About the Bone Marrow Transplant Program
Texas Children’s Cancer Center is a premier bone marrow and stem cell transplantation program. Our state-of-the-art, 15-bed inpatient transplant unit is among the largest of its kind in the Southwestern United States and focuses exclusively on transplantation. The Bone Marrow Transplant Program performs over 100 transplants per year.
Bone marrow transplantation as treatment
For some time, bone marrow transplantation has been the treatment of choice for relapsed leukemia patients. However, the role of bone marrow transplantation in the treatment of children with other forms of cancer, blood diseases, and genetic disorders of immunology and metabolism has increased dramatically in the last few years. The Bone Marrow and Stem Cell Transplant Program is expanding the use of this technique for patients with solid tumors including neuroblastoma and brain tumors; a variety of high-risk hematologic diseases, such as thalassemia major and transfusion-dependent sickle cell disease; and other nonmalignant diseases.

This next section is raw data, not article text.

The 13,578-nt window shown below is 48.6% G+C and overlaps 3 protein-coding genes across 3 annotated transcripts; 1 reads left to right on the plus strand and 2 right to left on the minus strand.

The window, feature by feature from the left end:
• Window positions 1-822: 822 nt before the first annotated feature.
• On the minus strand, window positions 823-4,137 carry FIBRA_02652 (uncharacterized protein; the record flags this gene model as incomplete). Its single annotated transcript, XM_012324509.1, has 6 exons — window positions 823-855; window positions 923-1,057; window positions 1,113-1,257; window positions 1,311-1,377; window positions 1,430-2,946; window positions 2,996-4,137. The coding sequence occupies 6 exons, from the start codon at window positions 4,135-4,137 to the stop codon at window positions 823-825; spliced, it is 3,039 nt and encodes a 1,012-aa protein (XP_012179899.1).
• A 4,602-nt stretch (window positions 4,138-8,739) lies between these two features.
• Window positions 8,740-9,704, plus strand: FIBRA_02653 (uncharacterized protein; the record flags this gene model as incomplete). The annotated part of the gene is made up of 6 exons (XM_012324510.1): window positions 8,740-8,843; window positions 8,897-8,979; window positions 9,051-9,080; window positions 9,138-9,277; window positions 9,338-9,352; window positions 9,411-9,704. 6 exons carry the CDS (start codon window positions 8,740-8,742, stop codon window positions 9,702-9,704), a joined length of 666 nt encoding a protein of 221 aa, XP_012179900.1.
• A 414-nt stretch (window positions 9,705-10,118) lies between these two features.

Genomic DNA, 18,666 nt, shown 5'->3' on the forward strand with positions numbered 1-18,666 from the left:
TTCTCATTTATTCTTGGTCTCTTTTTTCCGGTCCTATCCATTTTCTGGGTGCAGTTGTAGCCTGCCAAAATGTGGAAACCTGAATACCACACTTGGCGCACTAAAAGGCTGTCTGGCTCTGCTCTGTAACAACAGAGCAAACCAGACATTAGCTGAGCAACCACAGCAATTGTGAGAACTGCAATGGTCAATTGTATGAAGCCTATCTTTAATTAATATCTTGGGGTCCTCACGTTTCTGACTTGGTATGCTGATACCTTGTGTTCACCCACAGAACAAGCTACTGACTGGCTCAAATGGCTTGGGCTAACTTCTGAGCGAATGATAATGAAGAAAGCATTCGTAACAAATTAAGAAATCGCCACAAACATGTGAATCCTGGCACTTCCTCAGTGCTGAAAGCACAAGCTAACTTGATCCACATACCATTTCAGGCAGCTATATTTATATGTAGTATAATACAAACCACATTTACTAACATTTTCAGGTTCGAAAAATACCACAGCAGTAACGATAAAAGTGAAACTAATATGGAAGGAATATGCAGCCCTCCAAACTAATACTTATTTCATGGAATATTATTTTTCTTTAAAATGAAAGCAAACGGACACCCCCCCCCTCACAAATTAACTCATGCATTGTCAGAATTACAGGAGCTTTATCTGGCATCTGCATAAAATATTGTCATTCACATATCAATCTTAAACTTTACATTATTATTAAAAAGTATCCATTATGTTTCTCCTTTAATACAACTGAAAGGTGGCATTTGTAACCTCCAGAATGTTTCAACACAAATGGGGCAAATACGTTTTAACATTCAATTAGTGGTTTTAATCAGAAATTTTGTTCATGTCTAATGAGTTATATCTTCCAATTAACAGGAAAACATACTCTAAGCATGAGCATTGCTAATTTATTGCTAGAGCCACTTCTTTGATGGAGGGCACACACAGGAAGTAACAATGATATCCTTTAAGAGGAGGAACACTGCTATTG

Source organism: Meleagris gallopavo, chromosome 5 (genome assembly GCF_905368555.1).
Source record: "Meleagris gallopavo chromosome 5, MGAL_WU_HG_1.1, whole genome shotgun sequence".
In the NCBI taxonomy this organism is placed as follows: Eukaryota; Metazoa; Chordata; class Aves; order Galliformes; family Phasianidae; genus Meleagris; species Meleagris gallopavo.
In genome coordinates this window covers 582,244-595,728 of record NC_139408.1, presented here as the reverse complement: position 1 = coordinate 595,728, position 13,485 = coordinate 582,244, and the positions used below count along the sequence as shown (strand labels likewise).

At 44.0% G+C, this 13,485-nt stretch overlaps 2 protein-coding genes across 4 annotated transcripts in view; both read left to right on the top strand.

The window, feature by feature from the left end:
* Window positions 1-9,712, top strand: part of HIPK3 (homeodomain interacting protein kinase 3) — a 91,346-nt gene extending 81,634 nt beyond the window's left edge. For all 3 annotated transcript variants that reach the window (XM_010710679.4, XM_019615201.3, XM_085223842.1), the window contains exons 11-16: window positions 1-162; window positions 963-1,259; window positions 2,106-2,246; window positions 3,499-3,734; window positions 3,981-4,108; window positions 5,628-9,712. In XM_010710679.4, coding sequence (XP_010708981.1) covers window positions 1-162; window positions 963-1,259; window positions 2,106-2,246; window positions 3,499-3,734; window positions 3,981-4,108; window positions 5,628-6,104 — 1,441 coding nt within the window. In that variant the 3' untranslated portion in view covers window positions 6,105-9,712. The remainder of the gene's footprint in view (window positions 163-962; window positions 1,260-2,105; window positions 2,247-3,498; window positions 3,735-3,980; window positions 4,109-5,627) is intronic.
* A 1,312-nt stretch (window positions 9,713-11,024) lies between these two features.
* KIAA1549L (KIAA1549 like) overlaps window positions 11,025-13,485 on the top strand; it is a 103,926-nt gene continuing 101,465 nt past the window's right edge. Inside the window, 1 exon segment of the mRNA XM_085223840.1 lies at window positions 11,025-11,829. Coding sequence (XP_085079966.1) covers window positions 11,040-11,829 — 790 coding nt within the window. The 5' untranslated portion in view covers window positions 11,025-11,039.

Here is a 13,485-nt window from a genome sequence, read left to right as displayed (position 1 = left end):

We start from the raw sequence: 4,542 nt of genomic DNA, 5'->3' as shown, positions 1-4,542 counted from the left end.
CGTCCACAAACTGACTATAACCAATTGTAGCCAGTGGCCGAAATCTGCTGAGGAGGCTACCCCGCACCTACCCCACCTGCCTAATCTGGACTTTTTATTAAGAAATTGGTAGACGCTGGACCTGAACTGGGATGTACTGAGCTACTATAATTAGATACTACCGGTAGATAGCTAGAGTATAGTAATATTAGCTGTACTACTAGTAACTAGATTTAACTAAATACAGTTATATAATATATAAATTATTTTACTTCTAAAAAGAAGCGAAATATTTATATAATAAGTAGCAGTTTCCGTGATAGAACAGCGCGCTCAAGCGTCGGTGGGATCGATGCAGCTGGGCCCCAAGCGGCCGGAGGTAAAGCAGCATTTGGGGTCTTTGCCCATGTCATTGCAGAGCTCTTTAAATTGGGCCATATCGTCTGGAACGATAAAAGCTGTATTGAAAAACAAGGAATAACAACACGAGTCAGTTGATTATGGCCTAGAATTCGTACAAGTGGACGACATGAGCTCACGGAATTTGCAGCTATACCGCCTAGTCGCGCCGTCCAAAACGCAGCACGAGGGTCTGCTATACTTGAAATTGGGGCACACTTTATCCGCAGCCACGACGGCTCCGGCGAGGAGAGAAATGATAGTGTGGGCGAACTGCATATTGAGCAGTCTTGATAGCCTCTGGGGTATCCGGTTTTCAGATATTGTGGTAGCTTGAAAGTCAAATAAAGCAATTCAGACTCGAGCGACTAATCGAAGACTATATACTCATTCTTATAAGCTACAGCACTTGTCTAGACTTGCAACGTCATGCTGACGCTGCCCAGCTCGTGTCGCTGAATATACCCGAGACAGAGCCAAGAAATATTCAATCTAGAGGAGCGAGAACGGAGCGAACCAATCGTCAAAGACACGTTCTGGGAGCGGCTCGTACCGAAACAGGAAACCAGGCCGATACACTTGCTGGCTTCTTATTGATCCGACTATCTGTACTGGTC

In addition, the Cell and Gene Therapy (CAGT) Program at Texas Children’s Hospital, Baylor College of Medicine and Houston Methodist helps rapidly translate novel cell and gene therapy protocols from the laboratory to the clinic. In particular, Texas Children’s is able to make genetic and molecular diagnoses in conjunction with the CAGT Program, as well as administer cell-based therapies.
As patient comfort is a priority, we employ new approaches to care that provide patients with more mobility and access to activities during their stay. A specialized high-efficiency particulate air (HEPA) filtration system allows patients to leave their rooms and participate in social functions on the unit.
High rate of donor matches
We have virtually 100 percent success finding a donor for every patient needing stem cell transplantation. If a perfect match is unavailable, we are able to perform cord blood transplants or use donors other than perfectly matched siblings, such as parents. Through this development, the Cancer Center can offer potentially curative bone marrow transplants to an increasing number of patients by using alternative bone marrow donors.
One of our main goals is to consistently expand our donor pool in order to provide patients the best possible transplantation options.
As one of the top programs for cell-based therapies, our research focuses on improving transplantation outcomes by reducing or avoiding infection or relapses. Another component of our research looks at viral-specific cells to see how we can ensure patients’ cells have short and long term immunity.